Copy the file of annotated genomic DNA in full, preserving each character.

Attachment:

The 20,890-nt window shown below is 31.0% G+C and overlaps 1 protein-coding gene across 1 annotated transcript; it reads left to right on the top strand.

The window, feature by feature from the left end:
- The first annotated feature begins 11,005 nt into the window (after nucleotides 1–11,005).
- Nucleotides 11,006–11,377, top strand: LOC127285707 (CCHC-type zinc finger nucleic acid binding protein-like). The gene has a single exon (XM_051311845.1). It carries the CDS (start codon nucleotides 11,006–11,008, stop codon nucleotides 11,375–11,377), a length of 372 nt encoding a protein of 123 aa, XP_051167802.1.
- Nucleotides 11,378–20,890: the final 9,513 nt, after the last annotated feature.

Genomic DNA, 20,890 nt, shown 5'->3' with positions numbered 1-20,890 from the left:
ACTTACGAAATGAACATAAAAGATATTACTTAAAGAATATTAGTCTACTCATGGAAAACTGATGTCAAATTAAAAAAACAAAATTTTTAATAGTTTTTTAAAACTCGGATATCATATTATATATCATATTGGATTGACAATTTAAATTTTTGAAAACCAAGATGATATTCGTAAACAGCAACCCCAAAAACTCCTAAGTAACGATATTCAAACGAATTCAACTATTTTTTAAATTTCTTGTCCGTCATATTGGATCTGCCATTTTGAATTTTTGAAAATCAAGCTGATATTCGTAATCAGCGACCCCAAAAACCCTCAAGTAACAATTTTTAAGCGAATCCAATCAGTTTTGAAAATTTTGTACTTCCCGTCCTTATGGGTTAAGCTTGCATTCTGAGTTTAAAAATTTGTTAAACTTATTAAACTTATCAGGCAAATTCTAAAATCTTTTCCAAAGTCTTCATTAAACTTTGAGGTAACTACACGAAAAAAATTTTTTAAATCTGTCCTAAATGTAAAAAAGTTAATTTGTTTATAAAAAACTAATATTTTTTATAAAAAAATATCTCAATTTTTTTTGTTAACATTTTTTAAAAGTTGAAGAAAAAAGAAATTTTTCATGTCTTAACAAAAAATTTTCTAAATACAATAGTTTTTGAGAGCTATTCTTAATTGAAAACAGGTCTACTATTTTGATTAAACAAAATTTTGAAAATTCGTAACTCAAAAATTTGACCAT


The 20,890-nt window shown below is 31.0% G+C and overlaps 1 protein-coding gene across 1 annotated transcript; it reads left to right on the top strand.

The window, feature by feature from the left end:
- The first annotated feature begins 11,005 nt into the window (after nucleotides 1–11,005).
- Nucleotides 11,006–11,377, top strand: LOC127285707 (CCHC-type zinc finger nucleic acid binding protein-like). The gene has a single exon (XM_051311845.1). It carries the CDS (start codon nucleotides 11,006–11,008, stop codon nucleotides 11,375–11,377), a length of 372 nt encoding a protein of 123 aa, XP_051167802.1.
- Nucleotides 11,378–20,890: the final 9,513 nt, after the last annotated feature.

Genomic DNA, 20,890 nt, shown 5'->3' with positions numbered 1-20,890 from the left:
ACTTACGAAATGAACATAAAAGATATTACTTAAAGAATATTAGTCTACTCATGGAAAACTGATGTCAAATTAAAAAAACAAAATTTTTAATAGTTTTTTAAAACTCGGATATCATATTATATATCATATTGGATTGACAATTTAAATTTTTGAAAACCAAGATGATATTCGTAAACAGCAACCCCAAAAACTCCTAAGTAACGATATTCAAACGAATTCAACTATTTTTTAAATTTCTTGTCCGTCATATTGGATCTGCCATTTTGAATTTTTGAAAATCAAGCTGATATTCGTAATCAGCGACCCCAAAAACCCTCAAGTAACAATTTTTAAGCGAATCCAATCAGTTTTGAAAATTTTGTACTTCCCGTCCTTATGGGTTAAGCTTGCATTCTGAGTTTAAAAATTTGTTAAACTTATTAAACTTATCAGGCAAATTCTAAAATCTTTTCCAAAGTCTTCATTAAACTTTGAGGTAACTACACGAAAAAAATTTTTTAAATCTGTCCTAAATGTAAAAAAGTTAATTTGTTTATAAAAAACTAATATTTTTTATAAAAAAATATCTCAATTTTTTTTGTTAACATTTTTTAAAAGTTGAAGAAAAAAGAAATTTTTCATGTCTTAACAAAAAATTTTCTAAATACAATAGTTTTTGAGAGCTATTCTTAATTGAAAACAGGTCTACTATTTTGATTAAACAAAATTTTGAAAATTCGTAACTCAAAAATTTGACCAT